50% of female physicians say they're burned out, report finds

Forty-four percent of physicians said they experience burnout, according to a recent report by Medscape.

For its 2019 "National Physician Burnout, Depression & Suicide Report," Medscape surveyed more than 15,000 physicians in more than 29 specialties about their degree of burnout and depression, coping mechanisms, and if they had ever considered suicide during their career.

Five findings from the report:

1. Physicians who identified as being among the most burned out included urologists (54 percent), neurologists (53 percent), and those working in physical medicine and rehabilitation (52 percent).

2. Half of all female physicians surveyed said they were burned out, compared to 39 percent of male physicians.

3. The majority (59 percent) of respondents said the primary cause of burnout was too many bureaucratic tasks like charting and paperwork, followed by spending too many hours at work (34 percent) and the increasing reliance on technology, like EHRs (32 percent).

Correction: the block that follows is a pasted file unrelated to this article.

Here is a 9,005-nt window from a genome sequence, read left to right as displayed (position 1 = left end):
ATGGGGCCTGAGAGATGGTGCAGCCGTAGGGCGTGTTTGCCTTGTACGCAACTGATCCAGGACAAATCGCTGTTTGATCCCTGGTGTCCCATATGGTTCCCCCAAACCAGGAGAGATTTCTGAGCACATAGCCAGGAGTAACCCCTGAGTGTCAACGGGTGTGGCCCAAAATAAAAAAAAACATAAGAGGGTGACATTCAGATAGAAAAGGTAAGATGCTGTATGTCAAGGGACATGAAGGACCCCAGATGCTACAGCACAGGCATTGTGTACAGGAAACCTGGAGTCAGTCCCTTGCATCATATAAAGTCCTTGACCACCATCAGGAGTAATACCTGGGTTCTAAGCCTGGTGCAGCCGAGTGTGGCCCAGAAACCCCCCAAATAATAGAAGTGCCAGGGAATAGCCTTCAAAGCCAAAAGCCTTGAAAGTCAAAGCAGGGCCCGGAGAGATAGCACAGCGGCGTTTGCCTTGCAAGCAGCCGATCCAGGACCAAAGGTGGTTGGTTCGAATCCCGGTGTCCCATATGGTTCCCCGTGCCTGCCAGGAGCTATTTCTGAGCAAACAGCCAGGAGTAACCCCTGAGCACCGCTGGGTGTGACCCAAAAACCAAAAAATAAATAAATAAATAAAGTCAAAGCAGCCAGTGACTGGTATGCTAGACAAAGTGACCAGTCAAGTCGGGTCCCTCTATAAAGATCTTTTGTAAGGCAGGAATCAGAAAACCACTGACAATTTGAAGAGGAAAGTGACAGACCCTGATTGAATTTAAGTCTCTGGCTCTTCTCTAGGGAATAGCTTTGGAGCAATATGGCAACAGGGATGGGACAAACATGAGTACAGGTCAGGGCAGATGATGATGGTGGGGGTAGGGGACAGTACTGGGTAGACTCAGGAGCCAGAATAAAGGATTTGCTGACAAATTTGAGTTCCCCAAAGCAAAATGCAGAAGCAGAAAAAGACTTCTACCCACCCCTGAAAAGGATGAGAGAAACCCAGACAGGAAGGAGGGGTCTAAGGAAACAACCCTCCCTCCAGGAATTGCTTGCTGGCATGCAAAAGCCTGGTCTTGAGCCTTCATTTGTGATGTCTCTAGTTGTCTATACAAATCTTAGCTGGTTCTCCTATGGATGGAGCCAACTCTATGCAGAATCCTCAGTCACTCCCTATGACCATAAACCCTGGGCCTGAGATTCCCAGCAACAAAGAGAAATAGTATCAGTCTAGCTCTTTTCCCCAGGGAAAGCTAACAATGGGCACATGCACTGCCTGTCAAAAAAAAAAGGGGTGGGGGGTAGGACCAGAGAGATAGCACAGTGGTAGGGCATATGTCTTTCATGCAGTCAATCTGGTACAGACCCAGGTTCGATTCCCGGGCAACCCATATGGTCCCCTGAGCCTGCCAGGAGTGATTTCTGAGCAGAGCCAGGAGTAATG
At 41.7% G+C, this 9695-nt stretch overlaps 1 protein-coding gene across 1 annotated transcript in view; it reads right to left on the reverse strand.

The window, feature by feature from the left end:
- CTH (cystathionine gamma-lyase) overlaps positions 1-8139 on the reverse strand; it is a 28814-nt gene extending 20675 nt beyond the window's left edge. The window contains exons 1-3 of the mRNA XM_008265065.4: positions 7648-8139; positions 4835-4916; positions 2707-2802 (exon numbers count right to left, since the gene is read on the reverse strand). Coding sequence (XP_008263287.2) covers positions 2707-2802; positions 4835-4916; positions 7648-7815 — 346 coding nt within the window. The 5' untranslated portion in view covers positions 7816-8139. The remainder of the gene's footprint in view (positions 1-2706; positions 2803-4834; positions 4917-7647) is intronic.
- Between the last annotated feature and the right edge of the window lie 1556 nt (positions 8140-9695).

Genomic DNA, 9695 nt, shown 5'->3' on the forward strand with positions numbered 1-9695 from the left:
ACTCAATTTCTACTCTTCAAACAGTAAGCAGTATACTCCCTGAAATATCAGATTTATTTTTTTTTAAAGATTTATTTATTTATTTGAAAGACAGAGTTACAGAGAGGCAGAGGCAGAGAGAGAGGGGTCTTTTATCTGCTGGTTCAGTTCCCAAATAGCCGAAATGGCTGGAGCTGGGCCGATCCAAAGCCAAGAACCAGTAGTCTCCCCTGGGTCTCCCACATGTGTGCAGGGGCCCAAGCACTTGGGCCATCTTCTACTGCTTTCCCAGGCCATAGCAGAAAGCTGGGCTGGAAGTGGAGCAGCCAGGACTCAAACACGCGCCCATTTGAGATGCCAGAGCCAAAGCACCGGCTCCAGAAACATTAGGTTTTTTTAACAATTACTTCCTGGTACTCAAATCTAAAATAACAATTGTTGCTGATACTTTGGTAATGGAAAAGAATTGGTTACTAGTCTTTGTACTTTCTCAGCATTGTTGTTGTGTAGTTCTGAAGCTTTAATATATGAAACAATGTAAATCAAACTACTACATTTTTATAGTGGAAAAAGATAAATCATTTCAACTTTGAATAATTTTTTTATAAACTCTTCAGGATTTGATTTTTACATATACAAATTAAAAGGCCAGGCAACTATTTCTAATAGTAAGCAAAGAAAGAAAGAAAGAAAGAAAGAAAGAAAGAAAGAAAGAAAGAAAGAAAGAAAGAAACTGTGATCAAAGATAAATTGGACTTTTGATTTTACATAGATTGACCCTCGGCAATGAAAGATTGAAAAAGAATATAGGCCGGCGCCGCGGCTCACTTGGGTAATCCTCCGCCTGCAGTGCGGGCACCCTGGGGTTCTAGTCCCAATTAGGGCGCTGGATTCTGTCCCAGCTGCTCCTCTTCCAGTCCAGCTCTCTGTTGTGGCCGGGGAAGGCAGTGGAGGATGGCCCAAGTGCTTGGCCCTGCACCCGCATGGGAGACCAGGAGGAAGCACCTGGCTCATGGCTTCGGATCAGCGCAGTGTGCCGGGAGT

4. Almost half (48 percent) of physicians use exercise to cope with burnout.

5. While the majority of physicians surveyed said they have never felt suicidal (80 percent), 14 percent of respondents said they have had thoughts of suicide, but never attempted. Medscape reports that roughly one physician per day commits suicide in the U.S., and the number of physician suicides, roughly 28 to 40 per 100,000 people, is more than twice the average of the general population.

To access the full report, click here.

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